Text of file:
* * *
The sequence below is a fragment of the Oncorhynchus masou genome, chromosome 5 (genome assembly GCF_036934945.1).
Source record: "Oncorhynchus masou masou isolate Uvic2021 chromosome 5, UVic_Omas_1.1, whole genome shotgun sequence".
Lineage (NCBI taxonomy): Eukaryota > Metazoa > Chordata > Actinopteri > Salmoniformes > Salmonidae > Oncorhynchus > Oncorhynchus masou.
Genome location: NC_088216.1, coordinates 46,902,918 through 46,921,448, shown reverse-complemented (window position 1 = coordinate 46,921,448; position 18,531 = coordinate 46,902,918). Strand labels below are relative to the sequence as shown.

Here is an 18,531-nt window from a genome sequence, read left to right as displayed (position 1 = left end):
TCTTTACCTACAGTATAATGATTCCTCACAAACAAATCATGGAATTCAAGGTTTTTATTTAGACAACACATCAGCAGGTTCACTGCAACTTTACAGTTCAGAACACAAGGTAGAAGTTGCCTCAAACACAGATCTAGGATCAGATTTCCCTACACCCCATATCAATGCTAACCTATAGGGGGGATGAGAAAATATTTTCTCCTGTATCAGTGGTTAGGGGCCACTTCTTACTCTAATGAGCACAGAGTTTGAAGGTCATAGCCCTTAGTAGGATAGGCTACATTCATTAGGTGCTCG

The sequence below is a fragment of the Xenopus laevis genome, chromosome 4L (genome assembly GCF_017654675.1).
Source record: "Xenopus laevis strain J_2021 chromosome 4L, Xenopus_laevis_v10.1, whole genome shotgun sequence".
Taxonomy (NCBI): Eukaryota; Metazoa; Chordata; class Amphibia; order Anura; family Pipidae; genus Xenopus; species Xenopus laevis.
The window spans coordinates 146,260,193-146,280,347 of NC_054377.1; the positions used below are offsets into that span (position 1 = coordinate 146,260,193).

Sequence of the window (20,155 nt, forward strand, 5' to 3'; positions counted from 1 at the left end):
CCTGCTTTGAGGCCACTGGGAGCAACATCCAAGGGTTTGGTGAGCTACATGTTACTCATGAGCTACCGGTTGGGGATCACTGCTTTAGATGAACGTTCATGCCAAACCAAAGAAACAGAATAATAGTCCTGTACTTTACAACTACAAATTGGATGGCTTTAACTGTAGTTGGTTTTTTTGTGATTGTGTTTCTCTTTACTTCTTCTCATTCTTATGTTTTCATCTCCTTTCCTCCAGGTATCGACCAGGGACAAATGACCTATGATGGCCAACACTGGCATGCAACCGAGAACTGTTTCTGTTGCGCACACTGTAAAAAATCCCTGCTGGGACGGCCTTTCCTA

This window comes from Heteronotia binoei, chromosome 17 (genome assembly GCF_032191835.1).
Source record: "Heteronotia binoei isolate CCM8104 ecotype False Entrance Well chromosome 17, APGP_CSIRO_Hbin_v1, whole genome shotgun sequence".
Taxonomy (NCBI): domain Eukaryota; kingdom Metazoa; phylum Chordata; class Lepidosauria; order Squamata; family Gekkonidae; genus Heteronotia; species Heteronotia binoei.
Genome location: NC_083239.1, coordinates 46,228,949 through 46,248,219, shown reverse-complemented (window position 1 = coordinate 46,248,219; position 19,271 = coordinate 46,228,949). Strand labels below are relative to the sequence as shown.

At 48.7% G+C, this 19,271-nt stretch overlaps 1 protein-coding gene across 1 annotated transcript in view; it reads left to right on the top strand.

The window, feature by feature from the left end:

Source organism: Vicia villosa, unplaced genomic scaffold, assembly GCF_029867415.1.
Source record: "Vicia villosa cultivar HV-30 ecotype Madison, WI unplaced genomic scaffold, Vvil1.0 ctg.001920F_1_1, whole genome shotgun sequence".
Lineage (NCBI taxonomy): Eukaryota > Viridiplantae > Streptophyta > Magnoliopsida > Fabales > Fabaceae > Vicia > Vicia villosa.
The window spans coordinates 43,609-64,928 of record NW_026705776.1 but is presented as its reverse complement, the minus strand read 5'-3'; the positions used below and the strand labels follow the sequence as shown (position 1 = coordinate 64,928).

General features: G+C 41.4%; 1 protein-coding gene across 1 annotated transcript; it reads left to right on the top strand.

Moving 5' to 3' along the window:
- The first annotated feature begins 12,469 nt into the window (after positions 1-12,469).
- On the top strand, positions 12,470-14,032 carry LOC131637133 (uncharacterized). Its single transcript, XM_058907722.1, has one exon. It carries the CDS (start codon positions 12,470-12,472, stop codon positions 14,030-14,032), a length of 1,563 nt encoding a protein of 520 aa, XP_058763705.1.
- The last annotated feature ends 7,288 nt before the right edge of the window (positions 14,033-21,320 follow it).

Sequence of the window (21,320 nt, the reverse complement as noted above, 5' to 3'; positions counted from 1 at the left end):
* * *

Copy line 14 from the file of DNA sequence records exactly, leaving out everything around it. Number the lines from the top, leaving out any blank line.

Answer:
Source record: "Heteronotia binoei isolate CCM8104 ecotype False Entrance Well chromosome 17, APGP_CSIRO_Hbin_v1, whole genome shotgun sequence".